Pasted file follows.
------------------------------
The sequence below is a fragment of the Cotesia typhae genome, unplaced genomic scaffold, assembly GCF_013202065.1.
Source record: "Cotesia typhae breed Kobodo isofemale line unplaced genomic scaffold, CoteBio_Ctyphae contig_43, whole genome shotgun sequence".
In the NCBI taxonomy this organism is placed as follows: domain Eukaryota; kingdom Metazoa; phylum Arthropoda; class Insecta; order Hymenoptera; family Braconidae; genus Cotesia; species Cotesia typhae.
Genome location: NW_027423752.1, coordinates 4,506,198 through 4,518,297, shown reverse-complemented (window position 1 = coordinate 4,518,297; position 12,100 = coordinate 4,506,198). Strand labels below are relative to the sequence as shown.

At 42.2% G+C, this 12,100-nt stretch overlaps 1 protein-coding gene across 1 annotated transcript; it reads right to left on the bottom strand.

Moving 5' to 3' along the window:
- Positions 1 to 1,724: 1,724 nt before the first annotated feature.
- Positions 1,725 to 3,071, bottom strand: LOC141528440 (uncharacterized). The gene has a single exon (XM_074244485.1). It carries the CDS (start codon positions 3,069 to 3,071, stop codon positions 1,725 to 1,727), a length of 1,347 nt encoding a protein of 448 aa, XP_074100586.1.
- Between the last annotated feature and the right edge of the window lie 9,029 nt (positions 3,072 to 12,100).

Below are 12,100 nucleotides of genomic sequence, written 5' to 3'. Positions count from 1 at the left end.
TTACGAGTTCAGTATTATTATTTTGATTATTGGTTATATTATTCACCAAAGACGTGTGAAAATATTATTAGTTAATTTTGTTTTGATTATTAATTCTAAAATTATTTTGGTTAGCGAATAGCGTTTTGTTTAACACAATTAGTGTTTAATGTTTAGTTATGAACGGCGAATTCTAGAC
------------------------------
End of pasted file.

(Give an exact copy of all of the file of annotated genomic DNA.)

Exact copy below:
The sequence below is a fragment of the Cotesia typhae genome, unplaced genomic scaffold, assembly GCF_013202065.1.
Source record: "Cotesia typhae breed Kobodo isofemale line unplaced genomic scaffold, CoteBio_Ctyphae contig_43, whole genome shotgun sequence".
In the NCBI taxonomy this organism is placed as follows: domain Eukaryota; kingdom Metazoa; phylum Arthropoda; class Insecta; order Hymenoptera; family Braconidae; genus Cotesia; species Cotesia typhae.
Genome location: NW_027423752.1, coordinates 4,506,198 through 4,518,297, shown reverse-complemented (window position 1 = coordinate 4,518,297; position 12,100 = coordinate 4,506,198). Strand labels below are relative to the sequence as shown.

At 42.2% G+C, this 12,100-nt stretch overlaps 1 protein-coding gene across 1 annotated transcript; it reads right to left on the bottom strand.

Moving 5' to 3' along the window:
- Positions 1 to 1,724: 1,724 nt before the first annotated feature.
- Positions 1,725 to 3,071, bottom strand: LOC141528440 (uncharacterized). The gene has a single exon (XM_074244485.1). It carries the CDS (start codon positions 3,069 to 3,071, stop codon positions 1,725 to 1,727), a length of 1,347 nt encoding a protein of 448 aa, XP_074100586.1.
- Between the last annotated feature and the right edge of the window lie 9,029 nt (positions 3,072 to 12,100).

Below are 12,100 nucleotides of genomic sequence, written 5' to 3'. Positions count from 1 at the left end.
TTACGAGTTCAGTATTATTATTTTGATTATTGGTTATATTATTCACCAAAGACGTGTGAAAATATTATTAGTTAATTTTGTTTTGATTATTAATTCTAAAATTATTTTGGTTAGCGAATAGCGTTTTGTTTAACACAATTAGTGTTTAATGTTTAGTTATGAACGGCGAATTCTAGAC